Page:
young Marchioness of Douro, but she by some strange chance came too
late for the honour, and her place was supplied by another young
matron and beauty, Lady Jocelyn, formerly Lady Fanny Cowper. Prince
Leiningen, who wore a white suit faced with blue and a buff waistcoat
edged with silver lace, danced with Lady Mount-Edgcumbe. The Duke of
Beaufort once more disputed with the Earl of Wilton the distinction of
being the finest gentleman present.

The Queen danced in four minuets, standing up in the second with
Prince Albert. This minuet also included several of the most beautiful
women of the time and of the Court; notably Lady Seymour, one of the
Sheridan sisters, the Queen of Beauty at the Eglinton tournament; and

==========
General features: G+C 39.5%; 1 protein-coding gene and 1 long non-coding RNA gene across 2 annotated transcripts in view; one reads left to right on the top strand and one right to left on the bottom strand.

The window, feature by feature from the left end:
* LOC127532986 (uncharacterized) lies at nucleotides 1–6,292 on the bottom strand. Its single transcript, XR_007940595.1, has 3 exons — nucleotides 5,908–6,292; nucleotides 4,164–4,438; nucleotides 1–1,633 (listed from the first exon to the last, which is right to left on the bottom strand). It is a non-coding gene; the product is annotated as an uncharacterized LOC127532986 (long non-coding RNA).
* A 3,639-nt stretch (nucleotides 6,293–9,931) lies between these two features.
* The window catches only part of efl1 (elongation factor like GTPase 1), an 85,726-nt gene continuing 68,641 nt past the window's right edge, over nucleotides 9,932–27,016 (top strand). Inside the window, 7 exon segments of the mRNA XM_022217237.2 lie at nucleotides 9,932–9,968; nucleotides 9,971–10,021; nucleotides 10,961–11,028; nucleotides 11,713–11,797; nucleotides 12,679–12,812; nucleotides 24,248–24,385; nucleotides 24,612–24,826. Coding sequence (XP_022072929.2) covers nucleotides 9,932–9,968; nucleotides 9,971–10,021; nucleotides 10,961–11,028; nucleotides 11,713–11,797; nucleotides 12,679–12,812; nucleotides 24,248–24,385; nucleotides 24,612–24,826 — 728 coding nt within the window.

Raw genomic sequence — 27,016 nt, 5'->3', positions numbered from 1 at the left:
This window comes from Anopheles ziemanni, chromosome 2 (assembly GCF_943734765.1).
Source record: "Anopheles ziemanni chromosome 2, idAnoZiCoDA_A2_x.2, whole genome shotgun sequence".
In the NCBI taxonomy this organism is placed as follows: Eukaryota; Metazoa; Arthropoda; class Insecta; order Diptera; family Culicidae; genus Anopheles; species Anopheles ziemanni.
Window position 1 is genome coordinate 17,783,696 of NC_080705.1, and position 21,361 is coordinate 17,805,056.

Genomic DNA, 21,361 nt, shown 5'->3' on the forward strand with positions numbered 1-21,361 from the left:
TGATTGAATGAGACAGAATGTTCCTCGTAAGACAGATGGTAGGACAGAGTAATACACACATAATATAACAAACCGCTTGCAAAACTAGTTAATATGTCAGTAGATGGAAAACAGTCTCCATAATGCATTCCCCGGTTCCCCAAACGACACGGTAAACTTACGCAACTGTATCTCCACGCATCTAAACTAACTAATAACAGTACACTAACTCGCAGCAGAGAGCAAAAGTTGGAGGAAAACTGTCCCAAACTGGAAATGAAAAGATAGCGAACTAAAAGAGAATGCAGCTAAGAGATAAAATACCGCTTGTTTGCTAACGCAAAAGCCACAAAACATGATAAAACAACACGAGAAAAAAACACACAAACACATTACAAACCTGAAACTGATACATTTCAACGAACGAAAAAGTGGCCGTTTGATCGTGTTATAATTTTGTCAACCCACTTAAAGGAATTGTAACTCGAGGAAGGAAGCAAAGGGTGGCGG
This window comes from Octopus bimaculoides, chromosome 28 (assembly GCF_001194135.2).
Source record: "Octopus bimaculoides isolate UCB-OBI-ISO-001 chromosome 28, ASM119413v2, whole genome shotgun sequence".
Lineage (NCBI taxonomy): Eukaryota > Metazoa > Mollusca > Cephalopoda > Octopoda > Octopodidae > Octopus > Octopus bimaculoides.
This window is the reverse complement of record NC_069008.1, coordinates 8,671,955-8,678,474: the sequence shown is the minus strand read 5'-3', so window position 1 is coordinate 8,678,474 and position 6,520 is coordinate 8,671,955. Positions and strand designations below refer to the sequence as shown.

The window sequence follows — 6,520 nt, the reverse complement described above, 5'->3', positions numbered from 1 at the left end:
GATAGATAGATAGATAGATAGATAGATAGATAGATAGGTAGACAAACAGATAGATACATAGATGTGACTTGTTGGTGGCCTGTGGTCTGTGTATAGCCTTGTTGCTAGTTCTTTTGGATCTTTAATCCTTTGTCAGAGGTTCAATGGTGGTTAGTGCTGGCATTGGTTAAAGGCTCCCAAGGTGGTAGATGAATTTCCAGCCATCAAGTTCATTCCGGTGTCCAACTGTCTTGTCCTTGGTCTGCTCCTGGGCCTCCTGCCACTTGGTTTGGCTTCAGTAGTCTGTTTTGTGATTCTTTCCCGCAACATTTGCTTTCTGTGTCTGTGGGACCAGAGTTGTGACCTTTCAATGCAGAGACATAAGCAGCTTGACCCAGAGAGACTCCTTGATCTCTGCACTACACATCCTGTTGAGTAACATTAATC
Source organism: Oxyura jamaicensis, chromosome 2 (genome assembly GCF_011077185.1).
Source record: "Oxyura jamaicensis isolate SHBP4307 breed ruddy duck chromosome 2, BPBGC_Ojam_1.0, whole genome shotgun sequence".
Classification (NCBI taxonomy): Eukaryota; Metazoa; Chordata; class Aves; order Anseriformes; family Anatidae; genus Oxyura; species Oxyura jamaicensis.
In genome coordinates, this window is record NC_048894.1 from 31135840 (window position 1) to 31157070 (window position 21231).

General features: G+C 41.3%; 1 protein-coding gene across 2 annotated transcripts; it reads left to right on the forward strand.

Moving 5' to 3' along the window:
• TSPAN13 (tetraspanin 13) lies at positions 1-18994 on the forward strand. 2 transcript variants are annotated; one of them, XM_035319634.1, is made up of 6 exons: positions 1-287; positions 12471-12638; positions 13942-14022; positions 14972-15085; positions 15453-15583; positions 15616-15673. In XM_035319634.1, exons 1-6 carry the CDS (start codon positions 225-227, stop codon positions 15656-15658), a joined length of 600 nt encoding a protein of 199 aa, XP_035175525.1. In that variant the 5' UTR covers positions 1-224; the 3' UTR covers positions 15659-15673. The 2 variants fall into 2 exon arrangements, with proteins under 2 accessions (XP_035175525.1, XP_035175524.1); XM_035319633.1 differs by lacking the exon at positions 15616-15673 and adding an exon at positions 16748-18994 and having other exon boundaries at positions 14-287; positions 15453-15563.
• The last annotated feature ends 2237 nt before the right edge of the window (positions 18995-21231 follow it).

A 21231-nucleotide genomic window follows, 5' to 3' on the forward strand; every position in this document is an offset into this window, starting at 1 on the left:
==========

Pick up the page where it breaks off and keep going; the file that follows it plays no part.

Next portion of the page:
Lady Canning.

After the second minuet the Queen and all the company returned to the
ball-room, where two other minuets, those of Lady Jersey and Lady
Chesterfield, were danced, and between them was given Lady
Breadalbane's strathspey. There was such crowding to see these dances
that the Lord Chamberlain had difficulty in making room for them.
While Musard furnished special music for the minuets and quadrilles,
adapting it in one case from airs of the '45, the Queen's piper,
Mackay, gave forth, for the benefit of the strathspey and reel-
dancers, the stirring strains of "Miss Drummond of Perth,"
"Tullochgorum," and "The Marquis of Huntly's Highland Fling," which
must have rung with wild glee through the halls of kings.

Lady Chesterfield's minuet was the last dance before supper, served
with royal splendour in the dining-room, to which the Queen passed at
twelve o'clock. After supper the Queen danced in a quadrille and in